While strolling around the campus grounds, have you been wondering what’s happening to our horse chestnut (Aesculus hippocastanum L., Sapindaceae) trees? Are those brown leaves really showing signs of an early autumn? These leaves are actually changing colour for a very different reason; our horse chestnuts are under attack from the horse-chestnut leaf miner (Cameraria ohridella), a highly invasive moth.
C. ohridella first established in the UK around Wimbledon (in 2002), and is thought to be spreading at around 25 miles per year. The moth is now present across much of England, extending some 190-230 km from the site of the original infestation…
The larva of this moth feeds in a tunneled mine between the leaf’s upper and lower epidermal layers, damaging tissue and reducing the leaf’s photosynthetic capabilities. The attack is relentless; hundreds of larvae rampage through the leaves and cover them with brown scars. The leaves wilt, drop off, and the cycle is repeated several times in one growing season.
But what does this mean for the horse chestnut’s future? Nurseries’ sales of saplings have reduced by around 97% in the last decade, so the prognosis seems bleak. Our tree species could well be at risk from vanishing altogether, but there is a potential saviour – a native hero defending our landscape from attack… the blue tit (Cyanistes caeruleus). They peel open the leaf mine to extract the pupa inside, so the voracious caterpillar-eating diet of the blue tit is in luck, and passing on this feeding behaviour to future generations may provide some pest control of our beloved trees.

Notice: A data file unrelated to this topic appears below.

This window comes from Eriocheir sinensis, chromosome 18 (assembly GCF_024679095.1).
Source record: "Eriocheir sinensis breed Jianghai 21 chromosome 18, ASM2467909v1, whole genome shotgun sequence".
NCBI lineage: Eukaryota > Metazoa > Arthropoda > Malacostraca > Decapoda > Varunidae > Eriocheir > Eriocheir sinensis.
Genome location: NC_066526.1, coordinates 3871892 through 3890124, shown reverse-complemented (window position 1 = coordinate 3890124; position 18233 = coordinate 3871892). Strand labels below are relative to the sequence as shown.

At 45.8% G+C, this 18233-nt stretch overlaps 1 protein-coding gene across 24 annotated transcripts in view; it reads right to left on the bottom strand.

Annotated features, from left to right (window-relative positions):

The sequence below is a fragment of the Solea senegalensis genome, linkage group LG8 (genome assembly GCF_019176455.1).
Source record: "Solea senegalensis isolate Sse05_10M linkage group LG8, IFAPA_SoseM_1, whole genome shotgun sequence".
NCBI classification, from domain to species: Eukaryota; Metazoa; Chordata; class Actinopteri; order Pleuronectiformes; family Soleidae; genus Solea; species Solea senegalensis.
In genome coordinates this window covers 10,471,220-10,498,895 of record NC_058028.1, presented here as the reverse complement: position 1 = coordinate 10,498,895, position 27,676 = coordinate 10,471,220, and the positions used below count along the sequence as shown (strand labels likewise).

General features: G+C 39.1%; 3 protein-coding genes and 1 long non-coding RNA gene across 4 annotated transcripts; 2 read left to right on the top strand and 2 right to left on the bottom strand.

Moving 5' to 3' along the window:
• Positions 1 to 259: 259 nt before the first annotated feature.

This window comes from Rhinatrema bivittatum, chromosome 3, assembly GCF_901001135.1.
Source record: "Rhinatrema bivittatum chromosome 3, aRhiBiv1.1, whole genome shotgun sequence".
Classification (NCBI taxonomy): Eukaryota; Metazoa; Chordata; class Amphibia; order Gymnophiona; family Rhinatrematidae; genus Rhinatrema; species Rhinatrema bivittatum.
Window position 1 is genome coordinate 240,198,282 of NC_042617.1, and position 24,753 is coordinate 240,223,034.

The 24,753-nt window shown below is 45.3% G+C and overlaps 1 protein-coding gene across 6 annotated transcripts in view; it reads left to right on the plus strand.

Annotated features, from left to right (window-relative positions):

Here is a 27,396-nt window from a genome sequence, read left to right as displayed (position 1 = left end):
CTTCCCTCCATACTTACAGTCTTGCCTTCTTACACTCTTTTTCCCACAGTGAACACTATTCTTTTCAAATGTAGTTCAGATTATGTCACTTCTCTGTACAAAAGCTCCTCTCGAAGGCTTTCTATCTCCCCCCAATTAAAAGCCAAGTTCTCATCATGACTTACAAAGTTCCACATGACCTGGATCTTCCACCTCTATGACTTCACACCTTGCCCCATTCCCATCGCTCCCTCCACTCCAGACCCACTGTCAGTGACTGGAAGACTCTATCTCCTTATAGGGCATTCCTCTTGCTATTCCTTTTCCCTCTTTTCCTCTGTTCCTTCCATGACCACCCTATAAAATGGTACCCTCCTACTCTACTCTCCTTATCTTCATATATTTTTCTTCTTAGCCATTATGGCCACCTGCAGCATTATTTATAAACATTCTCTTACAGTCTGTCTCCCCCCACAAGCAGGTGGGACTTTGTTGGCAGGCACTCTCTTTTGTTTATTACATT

Although damage from C. ohridella is highly disfiguring, the larvae do not kill the tree, even after many cycles of infection. They could, however, increase the tree’s vulnerability to other stresses (e.g. prolonged summer drought). There are currently no effective control measures available, but recent work has involved the development of an integrated pest management approach: pheromone traps. The idea is to trap the adult moths and drastically reduce their population, leaving females unfertilised and fewer eggs which hatch into damage-causing larvae.
These magnificent giants are as iconic as the game they created, but is that game now falling out of favour being horse chestnuts are losing their looks…?